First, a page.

What e-mail address could I get to Kim Hendrickson on? - I want to ask her about LA NOTTE, which she said would be coming a while ago in a radio i/v...


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 Post subject:
PostPosted: Mon Feb 26, 2007 3:56 pm 
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Location: Italy
ellipsis7 wrote:
This is good news, although I'd have to be convinced by the extras to go again, already owning the AE version of IVAN'S CHILDHOOD...

I hope they include "The Steamroller and the Violin" & "There will be no leave today" somewhere.


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 Post subject:
PostPosted: Mon Feb 26, 2007 4:38 pm 
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Joined: Sat Nov 06, 2004 9:37 am
Then, who holds the rights to NOSTALGHIA?


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 Post subject:
PostPosted: Mon Feb 26, 2007 4:51 pm 

Joined: Fri Jul 08, 2005 11:22 pm
Great news! Now how about Shanghai Express?


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 Post subject:
PostPosted: Mon Feb 26, 2007 7:41 pm 
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Sekoya wrote:
Then, who holds the rights to NOSTALGHIA?

maybe Koch Lorber... or Kino.
someone scooped up the rights after the whole Fox Lorber debacle... I was hoping for Criterion... but now all bets are off


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 Post subject:
PostPosted: Mon Feb 26, 2007 7:50 pm 
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Joined: Wed Apr 06, 2005 4:31 pm
Location: Greensboro, NC
ah.. shit... no nostalghia. Whatever happened to Offret, isn't it OOP?


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 Post subject:
PostPosted: Mon Feb 26, 2007 7:55 pm 
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blindside8zao wrote:
ah.. shit... no nostalghia. Whatever happened to Offret, isn't it OOP?

It's still listed as in print from Kino
I really wish that Criterion could wrestle the rights to Offret, Mirror and Stalker away from Kino... but they don't really like to step on each-others toes, it seems.


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 Post subject:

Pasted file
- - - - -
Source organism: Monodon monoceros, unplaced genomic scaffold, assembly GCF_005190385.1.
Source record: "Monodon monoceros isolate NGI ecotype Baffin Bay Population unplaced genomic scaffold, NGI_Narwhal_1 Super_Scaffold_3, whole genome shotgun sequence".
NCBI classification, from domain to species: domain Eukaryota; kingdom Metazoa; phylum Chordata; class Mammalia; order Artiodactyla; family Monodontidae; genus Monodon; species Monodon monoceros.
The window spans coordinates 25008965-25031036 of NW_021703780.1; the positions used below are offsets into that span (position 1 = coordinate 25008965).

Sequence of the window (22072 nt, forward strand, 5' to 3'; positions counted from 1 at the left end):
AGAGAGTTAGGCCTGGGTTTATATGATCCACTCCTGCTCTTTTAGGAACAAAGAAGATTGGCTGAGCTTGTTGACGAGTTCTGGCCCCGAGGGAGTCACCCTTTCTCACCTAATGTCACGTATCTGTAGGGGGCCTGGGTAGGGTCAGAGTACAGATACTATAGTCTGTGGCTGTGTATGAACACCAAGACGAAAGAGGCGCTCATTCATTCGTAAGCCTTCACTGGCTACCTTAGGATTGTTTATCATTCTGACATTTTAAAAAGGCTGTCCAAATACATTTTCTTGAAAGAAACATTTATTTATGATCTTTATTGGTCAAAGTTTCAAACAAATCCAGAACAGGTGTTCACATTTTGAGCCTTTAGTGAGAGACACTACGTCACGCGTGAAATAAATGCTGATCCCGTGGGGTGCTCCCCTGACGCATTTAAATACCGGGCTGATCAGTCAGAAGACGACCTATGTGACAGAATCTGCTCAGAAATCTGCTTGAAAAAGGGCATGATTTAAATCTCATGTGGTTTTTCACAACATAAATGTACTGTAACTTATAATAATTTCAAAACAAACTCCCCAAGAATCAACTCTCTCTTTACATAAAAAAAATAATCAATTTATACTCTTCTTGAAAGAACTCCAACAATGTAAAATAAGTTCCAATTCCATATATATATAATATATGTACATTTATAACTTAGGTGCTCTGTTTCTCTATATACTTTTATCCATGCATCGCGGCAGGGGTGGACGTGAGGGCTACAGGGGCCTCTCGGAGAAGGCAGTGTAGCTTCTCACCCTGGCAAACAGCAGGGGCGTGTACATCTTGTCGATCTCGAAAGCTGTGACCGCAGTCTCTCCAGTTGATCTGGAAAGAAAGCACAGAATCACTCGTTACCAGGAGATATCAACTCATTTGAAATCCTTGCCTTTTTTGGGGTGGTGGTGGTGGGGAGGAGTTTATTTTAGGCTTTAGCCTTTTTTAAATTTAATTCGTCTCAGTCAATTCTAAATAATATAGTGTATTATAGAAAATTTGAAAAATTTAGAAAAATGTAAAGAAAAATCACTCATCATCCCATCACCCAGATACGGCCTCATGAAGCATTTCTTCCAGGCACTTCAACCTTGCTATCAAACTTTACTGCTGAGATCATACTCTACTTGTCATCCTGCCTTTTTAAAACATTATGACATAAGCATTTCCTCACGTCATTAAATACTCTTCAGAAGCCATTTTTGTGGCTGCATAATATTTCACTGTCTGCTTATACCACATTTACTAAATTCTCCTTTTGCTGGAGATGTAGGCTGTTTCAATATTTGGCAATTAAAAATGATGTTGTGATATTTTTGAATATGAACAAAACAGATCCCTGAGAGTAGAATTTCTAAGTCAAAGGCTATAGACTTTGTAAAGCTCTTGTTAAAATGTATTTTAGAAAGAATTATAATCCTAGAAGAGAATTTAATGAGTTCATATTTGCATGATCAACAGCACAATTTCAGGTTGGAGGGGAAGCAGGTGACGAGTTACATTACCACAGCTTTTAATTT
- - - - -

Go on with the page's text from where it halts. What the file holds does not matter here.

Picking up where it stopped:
PostPosted: Mon Feb 26, 2007 10:22 pm 
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I think this is the perfect time for criterion to smash their toes.


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 Post subject:
PostPosted: Tue Mar 06, 2007 12:31 pm 
More confirmation:

"We will be releasing IVAN'S CHILDHOOD in a few months. You should be able to find it in stores in June or July."


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 Post subject:
PostPosted: Tue Mar 06, 2007 5:36 pm 
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Greathinker wrote:
"We will be releasing IVAN'S CHILDHOOD in a few months. You should be
able to find it in stores in June or July."

this means it will be anounced this (or maybe next) month... I can't wait. Yee-haw!


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 Post subject:
PostPosted: Mon Apr 16, 2007 7:05 pm 
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Location: Denver, CO
Specs are up in the first post...thanks to Kinjitsu.


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 Post subject:
PostPosted: Tue Apr 17, 2007 2:48 am 
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Joined: Sun Sep 04, 2005 11:46 am
One fuzzy AEye doing single-duty frisbee-fly into the wastebucket.

As FZ would say, "ZOOT ALLURES"

What a run CC are on. Mercy mercy me.


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 Post subject:
PostPosted: Tue Apr 17, 2007 4:26 am 
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Joined: Wed Nov 03, 2004 9:10 am
Location: Atlanta
Quote:
The picture has been slightly window-boxed to ensure that the maximum image is visible on all monitors.


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 Post subject:
PostPosted: Tue Apr 17, 2007 4:56 am 

Joined: Sat Apr 29, 2006 5:39 am
i guess a wait and see a review, but to me it seems like the mk2-disc is a better cghoise, more extras and no pictureboxing.


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 Post subject:
PostPosted: Tue Apr 17, 2007 5:00 am 
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Even with picture-boxing, I'm pretty sure Criterion transfer is going to better one from Ruscico.


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 Post subject:
PostPosted: Tue Apr 17, 2007 5:02 am 
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I'm not so gone on this film to rush to replace my AE disc... the CC release is also relatively bare bones, after such a long wait...


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 Post subject:
PostPosted: Tue Apr 17, 2007 5:20 am 
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I could understand if you had the MK2, but the Aeye... jesus:

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It's total crap dude. This disc makes Kino's Soviet releases look like... look like... okay I can't think of anything funny. It's late.

If you love the film, I can't imagine sticking with anything but MK2 vs the CC.